Even larger, more established players have financial woes. IG, for example, is the leader in both prenatal procedures and ID tests for paternity and law enforcement. Its revenues are expected to jump 24%, to $51 million, this year. But IG is spending heavily on new technology, including a test to predict disorders such as Down's syndrome from fetal cells in the mother's blood. The test will eliminate the need to insert a needle in the uterus and could be a blockbuster. With development costs reaching into the millions, however, IG doesn't expect to break even until at least 1996.

Meantime, delays and disappointments have triggered a wave of consolidation. Dianon System Inc. in Stratford, Conn., bought Collaborative Diagnostics Inc., a small maker of DNA tests for lymphoma and leukemia, in 1992. Last September, Corning Inc.'s medical testing division, MetPath, bought Nichols Institute, a large genetic testing lab. And IG is using the deep pockets of its majority owner, Genzyme Corp., to buy gene-testing outfits around the U.S. "When the market finally takes off, we want to be there with a broad, strong base," says IG CEO Elliott D. Hillback Jr.

Still, limited funds narrow the options of small players. Dianon rakes in $30 million a year from specialized, nongenetic cancer tests, administered through oncologists and gynecologists. Now, it plans to use that network to expand the market for its newly acquired DNA tests, hoping for about $300,000 in sales this year. Another approach is to pick a big niche. Startup Genica Pharmaceuticals Corp. of Worcester, Mass., wants to corner the market on neurological genetic tests. It has exclusive rights to a promising new Alzheimer's test that was to be announced Nov. 10. Founded in 1989, Genica should gross $9.3 million this year and is in the black.

LONG WAIT. Success stories, however, remain the exception. More common are companies such as Myriad Pharmaceuticals Inc. in Salt Lake City, which acquired exclusive rights to develop diagnostic tests for the breast cancer gene called BRCA1 but won't market a product until 1996. And a DNA test for hereditary colon cancer developed by Oncormed Inc. in Gaithersberg, Md., backed by $7 million from a public offering in October, may not find a mass market for years, concedes the company's president, Dr. Doug Dolginow.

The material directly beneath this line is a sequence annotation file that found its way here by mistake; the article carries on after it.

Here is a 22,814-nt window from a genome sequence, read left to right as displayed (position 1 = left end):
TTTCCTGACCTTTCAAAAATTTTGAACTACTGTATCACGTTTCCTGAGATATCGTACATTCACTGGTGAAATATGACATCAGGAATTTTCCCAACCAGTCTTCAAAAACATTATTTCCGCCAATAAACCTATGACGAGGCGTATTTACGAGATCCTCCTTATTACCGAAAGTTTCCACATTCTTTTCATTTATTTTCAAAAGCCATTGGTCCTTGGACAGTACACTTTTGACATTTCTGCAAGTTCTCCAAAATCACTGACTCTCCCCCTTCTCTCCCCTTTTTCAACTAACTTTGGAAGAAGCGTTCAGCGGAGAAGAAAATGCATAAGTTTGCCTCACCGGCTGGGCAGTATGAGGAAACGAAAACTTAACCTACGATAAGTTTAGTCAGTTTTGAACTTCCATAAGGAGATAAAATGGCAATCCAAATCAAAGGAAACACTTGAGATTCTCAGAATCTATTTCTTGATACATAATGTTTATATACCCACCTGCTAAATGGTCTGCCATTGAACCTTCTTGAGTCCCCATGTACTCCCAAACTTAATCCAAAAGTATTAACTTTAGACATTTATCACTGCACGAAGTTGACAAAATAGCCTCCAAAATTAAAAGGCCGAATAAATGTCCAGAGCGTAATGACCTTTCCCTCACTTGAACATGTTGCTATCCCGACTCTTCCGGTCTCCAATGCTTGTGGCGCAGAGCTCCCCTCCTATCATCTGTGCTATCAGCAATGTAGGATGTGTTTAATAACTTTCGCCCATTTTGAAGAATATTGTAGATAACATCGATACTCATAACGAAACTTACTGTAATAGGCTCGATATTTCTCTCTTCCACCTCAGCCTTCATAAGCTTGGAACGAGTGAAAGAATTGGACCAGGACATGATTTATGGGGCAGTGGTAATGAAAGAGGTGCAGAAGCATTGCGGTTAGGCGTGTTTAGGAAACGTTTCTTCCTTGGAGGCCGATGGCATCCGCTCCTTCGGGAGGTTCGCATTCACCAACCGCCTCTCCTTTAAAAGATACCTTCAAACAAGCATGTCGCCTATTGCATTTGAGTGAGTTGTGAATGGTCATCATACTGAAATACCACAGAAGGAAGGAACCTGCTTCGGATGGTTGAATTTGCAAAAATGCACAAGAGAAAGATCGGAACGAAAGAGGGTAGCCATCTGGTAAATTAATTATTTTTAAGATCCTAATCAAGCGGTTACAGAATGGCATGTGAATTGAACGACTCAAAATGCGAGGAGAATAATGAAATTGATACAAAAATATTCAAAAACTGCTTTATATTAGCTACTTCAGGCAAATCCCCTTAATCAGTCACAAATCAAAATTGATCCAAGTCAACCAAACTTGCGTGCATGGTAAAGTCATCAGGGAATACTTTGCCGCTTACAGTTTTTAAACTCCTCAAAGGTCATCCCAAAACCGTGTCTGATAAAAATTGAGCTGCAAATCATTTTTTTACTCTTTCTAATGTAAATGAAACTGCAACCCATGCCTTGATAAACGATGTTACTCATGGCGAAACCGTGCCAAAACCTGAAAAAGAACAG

Once profits do start to flow, giants of the medical testing industry such as Roche, SmithKline, and MetPath will pounce. A likely route for expansion is new automated testing techniques, which they could license or buy from innovators such as Affymetrix Inc. in Santa Clara, Calif., and Molecular Tool Inc. in Baltimore. Both are developing techniques that simplify DNA testing by etching thousands of gene mutations onto tiny silicon chips and comparing those with samples from human blood. Such techniques could make test results available in minutes, rather than weeks, and bring costs down from several hundred dollars to less than $100.

Such advances, placed in the hands of large players, will speed consolidation, predicts Dr. Kim D. Lamon, senior vice-president of MetPath. "It will be difficult for DNA labs with a narrow focus to survive." The future of the Genetic Age is still bright. But for a few more years, companies that sell gene tests will continue to grope in the dark.

A Slow Start for Genetics Testing
              1993 REVENUES   ANNUAL  COMMERCIAL
      PRENATAL TESTS  $270    2,400,000       1975
      POSTNATAL         20    40,000          1970
      CANCER TESTS      30    42,857          1975
      DNA TESTS FOR      6    5,000           1985
      PATERNITY AND     50    500,000         1988
Before it's here, it's on the Bloomberg Terminal. LEARN MORE